The average powertrain is a lot like the human circulatory system—it is the vital, yet neglected core of an automobile. Automakers often prioritize advancements in powertrain technology often proceeding at a scorching pace in the effort to be the first to achieve the perfect combination of power, fuel-efficiency, and minimal carbon dioxide emissions. Basically, a drivetrain and powertrain differ in that the former includes the heart—the engine—and the latter does not. Engine advancements are carefully planned and meticulous processes that typically require years of research and testing before a practical prototype can evolve. The powertrain research of today will define the engine construction of tomorrow, states Mark Crawford, a columnist for The American Society of Mechanical Engineers. Some of the key developments in this area include:
Powertrain hybridization is an area of research that has grown exponentially following the need for compliance with stringent emission guidelines and the business imperative of delivering better energy efficiency. Simple hybridization practices such as regenerative braking have made inner-city driving more efficient. However, the use of multi-axle Through The Road (TTR) hybridization continues to gain popularity among manufacturers of commercial and industrial vehicles. A presentation by the Transportation Research Institute at the University of Michigan states that mechanical hybrids may deliver cost-effective long-term efficiencies when compared to purely electrical systems. Since these hybridized powertrains are instrumental in reducing carbon dioxide emission while the vehicle is in traffic, we can expect to see the rapid adoption of this technology.
HCCI and RCCI
Homogenous-Charge Compression Ignition (HCCI) takes the conventional process of an engine by removing the need for spark plugs. Combining the two best processes of diesel and gasoline engines, HCCI is based on the principle of compression of the oxidizer—usually filtered air—and the injection of fuel at a precise timing using temperature and pressure to create a controlled combustion of the fuel-oxidizer mix. HCCI engines allow for a cleaner lean burn, resulting in manifold improvements in engine efficiency. However, one of the issues that manufacturers need to overcome is the high emissions generated during such a burn. Reactivity-Controlled Compression Ignition (RCCI) is a technology that blends multiple fuels of varying reactivity to optimize the combustion process in multiple-injection engines. Fuel mixes such as gasoline and diesel or ethanol and diesel are used in RCCI engines. RCCI improves on HCCI by avoiding several harmful emissions and improving fuel efficiency. These two technologies also spawn the need for advanced transmission systems.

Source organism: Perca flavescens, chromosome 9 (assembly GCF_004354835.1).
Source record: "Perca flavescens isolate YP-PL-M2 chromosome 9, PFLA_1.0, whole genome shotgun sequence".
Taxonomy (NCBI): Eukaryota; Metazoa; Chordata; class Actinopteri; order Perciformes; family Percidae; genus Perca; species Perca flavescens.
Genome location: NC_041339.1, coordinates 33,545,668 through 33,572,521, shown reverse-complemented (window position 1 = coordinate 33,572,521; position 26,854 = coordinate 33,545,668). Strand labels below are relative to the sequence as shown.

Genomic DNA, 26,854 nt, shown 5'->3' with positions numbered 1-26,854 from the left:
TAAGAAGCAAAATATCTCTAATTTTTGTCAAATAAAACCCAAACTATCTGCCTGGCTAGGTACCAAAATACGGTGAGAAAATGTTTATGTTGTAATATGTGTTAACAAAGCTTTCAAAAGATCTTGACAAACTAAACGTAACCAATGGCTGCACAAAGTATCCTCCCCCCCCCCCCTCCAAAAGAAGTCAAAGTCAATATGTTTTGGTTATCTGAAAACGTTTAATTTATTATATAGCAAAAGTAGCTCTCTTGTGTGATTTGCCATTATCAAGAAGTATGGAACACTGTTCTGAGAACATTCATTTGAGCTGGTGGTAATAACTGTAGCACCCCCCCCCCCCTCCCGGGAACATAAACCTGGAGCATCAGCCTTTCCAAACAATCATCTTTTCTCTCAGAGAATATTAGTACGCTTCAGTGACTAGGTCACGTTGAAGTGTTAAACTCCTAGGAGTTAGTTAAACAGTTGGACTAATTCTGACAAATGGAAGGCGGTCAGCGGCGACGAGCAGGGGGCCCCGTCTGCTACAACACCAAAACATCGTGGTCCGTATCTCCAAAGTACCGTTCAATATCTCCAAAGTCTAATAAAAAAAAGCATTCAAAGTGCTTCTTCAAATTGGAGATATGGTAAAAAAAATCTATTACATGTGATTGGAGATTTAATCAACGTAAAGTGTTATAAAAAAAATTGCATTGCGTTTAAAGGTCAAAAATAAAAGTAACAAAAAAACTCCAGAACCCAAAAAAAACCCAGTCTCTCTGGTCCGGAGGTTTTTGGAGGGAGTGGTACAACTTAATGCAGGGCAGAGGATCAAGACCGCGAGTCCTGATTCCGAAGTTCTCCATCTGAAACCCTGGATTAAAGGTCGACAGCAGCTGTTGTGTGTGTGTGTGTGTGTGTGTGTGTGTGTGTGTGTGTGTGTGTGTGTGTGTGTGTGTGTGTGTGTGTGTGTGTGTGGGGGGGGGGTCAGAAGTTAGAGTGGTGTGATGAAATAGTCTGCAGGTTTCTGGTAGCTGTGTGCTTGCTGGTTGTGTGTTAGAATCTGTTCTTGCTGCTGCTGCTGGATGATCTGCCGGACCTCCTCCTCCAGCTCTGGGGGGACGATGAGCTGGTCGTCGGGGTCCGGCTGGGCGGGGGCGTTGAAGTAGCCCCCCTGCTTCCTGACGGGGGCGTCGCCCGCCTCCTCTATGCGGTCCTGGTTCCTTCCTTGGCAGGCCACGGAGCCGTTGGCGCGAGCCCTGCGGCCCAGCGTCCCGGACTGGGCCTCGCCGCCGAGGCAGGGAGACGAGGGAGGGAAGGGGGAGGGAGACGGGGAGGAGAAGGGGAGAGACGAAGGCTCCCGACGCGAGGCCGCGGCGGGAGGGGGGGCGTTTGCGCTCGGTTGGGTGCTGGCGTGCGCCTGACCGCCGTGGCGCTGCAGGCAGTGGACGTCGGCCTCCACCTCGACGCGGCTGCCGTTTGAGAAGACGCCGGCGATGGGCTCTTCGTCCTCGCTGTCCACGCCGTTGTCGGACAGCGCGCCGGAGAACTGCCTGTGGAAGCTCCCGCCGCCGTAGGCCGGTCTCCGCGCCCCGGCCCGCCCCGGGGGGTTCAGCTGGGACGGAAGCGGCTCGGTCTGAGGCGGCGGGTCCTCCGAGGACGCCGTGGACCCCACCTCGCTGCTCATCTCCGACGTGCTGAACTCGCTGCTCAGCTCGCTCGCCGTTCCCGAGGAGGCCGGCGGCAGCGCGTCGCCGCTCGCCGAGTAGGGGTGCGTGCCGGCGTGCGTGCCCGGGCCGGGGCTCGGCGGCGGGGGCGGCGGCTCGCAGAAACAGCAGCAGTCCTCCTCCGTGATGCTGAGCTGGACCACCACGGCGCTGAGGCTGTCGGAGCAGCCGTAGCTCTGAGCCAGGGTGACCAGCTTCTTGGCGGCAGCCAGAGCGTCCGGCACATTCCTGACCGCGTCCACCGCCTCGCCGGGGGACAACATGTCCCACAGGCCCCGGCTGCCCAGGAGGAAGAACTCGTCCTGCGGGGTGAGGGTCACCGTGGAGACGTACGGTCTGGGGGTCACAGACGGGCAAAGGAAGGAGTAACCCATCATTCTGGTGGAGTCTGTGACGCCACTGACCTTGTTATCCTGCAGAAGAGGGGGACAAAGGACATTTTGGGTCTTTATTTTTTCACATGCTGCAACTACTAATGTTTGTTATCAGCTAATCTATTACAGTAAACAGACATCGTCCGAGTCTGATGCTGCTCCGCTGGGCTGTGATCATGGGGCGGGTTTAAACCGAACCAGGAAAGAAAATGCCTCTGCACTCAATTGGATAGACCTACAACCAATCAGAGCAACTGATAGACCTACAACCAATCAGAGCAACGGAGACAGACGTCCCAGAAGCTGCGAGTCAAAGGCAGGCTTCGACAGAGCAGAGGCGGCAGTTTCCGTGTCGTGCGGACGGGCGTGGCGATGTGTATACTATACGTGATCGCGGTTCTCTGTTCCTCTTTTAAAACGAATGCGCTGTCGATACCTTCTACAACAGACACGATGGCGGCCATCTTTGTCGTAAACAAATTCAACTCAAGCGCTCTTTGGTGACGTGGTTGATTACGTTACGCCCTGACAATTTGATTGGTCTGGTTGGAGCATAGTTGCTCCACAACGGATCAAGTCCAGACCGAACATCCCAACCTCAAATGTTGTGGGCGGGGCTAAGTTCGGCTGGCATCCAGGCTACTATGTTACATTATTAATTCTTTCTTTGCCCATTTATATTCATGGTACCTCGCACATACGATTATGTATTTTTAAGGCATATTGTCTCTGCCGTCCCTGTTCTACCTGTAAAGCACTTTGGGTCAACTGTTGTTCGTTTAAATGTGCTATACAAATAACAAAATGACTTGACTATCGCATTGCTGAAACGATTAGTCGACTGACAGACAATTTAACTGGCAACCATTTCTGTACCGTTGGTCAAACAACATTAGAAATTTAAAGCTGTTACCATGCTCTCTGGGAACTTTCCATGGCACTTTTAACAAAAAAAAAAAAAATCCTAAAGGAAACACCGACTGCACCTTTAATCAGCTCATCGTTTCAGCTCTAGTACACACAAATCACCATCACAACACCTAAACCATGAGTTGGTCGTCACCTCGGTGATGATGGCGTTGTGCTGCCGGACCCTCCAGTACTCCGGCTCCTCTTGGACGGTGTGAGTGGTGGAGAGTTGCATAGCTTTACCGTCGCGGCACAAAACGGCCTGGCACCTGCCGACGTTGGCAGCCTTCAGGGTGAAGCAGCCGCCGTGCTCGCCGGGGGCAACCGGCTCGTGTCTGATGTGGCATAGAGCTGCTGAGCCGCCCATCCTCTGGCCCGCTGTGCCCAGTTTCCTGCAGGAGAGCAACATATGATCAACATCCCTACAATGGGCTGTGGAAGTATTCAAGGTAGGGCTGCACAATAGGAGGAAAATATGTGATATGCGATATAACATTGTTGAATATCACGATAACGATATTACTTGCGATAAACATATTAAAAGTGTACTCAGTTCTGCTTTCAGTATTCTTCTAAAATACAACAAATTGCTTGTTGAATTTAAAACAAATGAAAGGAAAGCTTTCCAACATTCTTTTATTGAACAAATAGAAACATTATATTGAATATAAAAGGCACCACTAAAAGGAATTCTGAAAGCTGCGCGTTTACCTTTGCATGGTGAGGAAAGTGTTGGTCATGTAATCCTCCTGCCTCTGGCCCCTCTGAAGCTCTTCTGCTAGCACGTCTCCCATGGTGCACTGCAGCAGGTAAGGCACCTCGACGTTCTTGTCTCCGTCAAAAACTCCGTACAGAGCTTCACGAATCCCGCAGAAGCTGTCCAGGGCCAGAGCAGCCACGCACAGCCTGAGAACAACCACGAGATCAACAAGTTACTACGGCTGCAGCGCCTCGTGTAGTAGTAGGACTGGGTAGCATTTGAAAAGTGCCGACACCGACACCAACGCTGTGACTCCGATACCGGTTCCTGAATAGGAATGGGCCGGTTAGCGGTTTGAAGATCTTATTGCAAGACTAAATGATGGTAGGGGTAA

Downsizing has been the talk of several automotive conferences and manufacturer presentations as stricter carbon dioxide emission norms and the need for improved fuel efficiency dictate drivetrain and powertrain design. As passenger vehicles increase their reliance on alternate fuels and hybridization, downsizing internal combustion engines has become increasingly relevant as a part of the long transitional phase between the old guard of massive gas-guzzling cars to the super-efficient zero-pollution vehicles of the future. However, downsizing also implies the optimization of the drivetrain to be able to deliver comparable performance under normal and stress conditions. As research and development in the area of engine downsizing continue, ancillary electrical and mechanical drivetrain innovations are expected to challenge the “bigger-the-better” ethos of the automotive world.
Hamid Moaref has always been fascinated by cars and the automotive industry. His family has a longstanding association with the industry and has been in the tire business for the past 35 years. Raised in Dubai, Hamid attended Capilano University in Vancouver where he graduated with a BBA in marketing before attending an intensive course in magazine publishing in 2005. He has been the publisher and chief editor of Tires & Parts magazine for the past ten years.
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